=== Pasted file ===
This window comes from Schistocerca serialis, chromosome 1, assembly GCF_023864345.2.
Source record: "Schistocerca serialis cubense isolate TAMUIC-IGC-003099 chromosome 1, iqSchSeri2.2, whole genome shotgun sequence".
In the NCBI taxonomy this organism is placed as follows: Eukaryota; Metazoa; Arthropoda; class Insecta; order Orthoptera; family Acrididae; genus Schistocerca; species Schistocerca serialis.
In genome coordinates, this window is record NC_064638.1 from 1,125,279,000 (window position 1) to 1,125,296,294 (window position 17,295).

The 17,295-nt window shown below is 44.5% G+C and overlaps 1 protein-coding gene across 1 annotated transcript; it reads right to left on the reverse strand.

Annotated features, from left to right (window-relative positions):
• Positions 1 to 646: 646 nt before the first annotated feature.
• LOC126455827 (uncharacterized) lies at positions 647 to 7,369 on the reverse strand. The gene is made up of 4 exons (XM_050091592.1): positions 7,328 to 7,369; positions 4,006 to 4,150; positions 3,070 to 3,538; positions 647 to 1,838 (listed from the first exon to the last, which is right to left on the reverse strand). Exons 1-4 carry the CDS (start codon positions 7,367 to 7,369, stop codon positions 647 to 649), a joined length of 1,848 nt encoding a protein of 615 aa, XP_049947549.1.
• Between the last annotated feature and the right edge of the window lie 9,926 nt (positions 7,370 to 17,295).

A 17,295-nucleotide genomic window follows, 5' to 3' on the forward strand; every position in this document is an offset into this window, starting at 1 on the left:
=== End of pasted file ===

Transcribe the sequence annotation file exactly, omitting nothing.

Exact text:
This window comes from Schistocerca serialis, chromosome 1, assembly GCF_023864345.2.
Source record: "Schistocerca serialis cubense isolate TAMUIC-IGC-003099 chromosome 1, iqSchSeri2.2, whole genome shotgun sequence".
In the NCBI taxonomy this organism is placed as follows: Eukaryota; Metazoa; Arthropoda; class Insecta; order Orthoptera; family Acrididae; genus Schistocerca; species Schistocerca serialis.
In genome coordinates, this window is record NC_064638.1 from 1,125,279,000 (window position 1) to 1,125,296,294 (window position 17,295).

The 17,295-nt window shown below is 44.5% G+C and overlaps 1 protein-coding gene across 1 annotated transcript; it reads right to left on the reverse strand.

Annotated features, from left to right (window-relative positions):
• Positions 1 to 646: 646 nt before the first annotated feature.
• LOC126455827 (uncharacterized) lies at positions 647 to 7,369 on the reverse strand. The gene is made up of 4 exons (XM_050091592.1): positions 7,328 to 7,369; positions 4,006 to 4,150; positions 3,070 to 3,538; positions 647 to 1,838 (listed from the first exon to the last, which is right to left on the reverse strand). Exons 1-4 carry the CDS (start codon positions 7,367 to 7,369, stop codon positions 647 to 649), a joined length of 1,848 nt encoding a protein of 615 aa, XP_049947549.1.
• Between the last annotated feature and the right edge of the window lie 9,926 nt (positions 7,370 to 17,295).

A 17,295-nucleotide genomic window follows, 5' to 3' on the forward strand; every position in this document is an offset into this window, starting at 1 on the left: